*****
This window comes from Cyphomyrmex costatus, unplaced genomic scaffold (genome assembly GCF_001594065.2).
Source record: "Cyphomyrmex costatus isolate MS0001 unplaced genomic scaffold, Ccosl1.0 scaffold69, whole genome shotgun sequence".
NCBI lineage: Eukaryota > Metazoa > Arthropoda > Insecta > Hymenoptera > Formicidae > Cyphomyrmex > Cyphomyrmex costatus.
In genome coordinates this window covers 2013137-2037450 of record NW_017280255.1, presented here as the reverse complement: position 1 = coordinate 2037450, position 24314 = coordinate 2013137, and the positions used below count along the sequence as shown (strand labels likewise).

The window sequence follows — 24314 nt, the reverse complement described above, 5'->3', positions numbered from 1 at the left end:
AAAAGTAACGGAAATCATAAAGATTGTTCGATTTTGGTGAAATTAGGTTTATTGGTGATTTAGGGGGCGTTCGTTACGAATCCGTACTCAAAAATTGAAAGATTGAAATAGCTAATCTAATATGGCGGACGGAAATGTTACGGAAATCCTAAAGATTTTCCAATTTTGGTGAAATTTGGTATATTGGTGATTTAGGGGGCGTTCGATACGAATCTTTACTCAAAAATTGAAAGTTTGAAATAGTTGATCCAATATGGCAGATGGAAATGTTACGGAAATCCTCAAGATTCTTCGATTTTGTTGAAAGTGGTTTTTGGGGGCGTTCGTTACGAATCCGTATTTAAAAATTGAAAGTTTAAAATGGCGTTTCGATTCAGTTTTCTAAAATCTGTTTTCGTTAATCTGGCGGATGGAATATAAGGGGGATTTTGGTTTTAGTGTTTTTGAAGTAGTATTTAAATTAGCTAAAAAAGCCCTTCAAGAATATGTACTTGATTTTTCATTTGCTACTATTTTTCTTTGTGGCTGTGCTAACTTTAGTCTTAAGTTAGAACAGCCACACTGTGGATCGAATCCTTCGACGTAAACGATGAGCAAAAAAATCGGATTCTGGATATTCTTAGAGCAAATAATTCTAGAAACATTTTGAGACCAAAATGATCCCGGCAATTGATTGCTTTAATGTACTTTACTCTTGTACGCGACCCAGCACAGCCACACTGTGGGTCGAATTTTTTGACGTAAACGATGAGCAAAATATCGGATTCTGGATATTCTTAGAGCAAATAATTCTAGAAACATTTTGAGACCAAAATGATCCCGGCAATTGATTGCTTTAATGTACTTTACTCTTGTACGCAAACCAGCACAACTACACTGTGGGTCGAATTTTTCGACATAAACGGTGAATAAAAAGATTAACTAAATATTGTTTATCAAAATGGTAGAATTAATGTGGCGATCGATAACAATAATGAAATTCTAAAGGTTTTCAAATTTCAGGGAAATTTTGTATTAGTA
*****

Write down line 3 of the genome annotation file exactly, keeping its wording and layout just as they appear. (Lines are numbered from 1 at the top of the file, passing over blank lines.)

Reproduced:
NCBI lineage: Eukaryota > Metazoa > Arthropoda > Insecta > Hymenoptera > Formicidae > Cyphomyrmex > Cyphomyrmex costatus.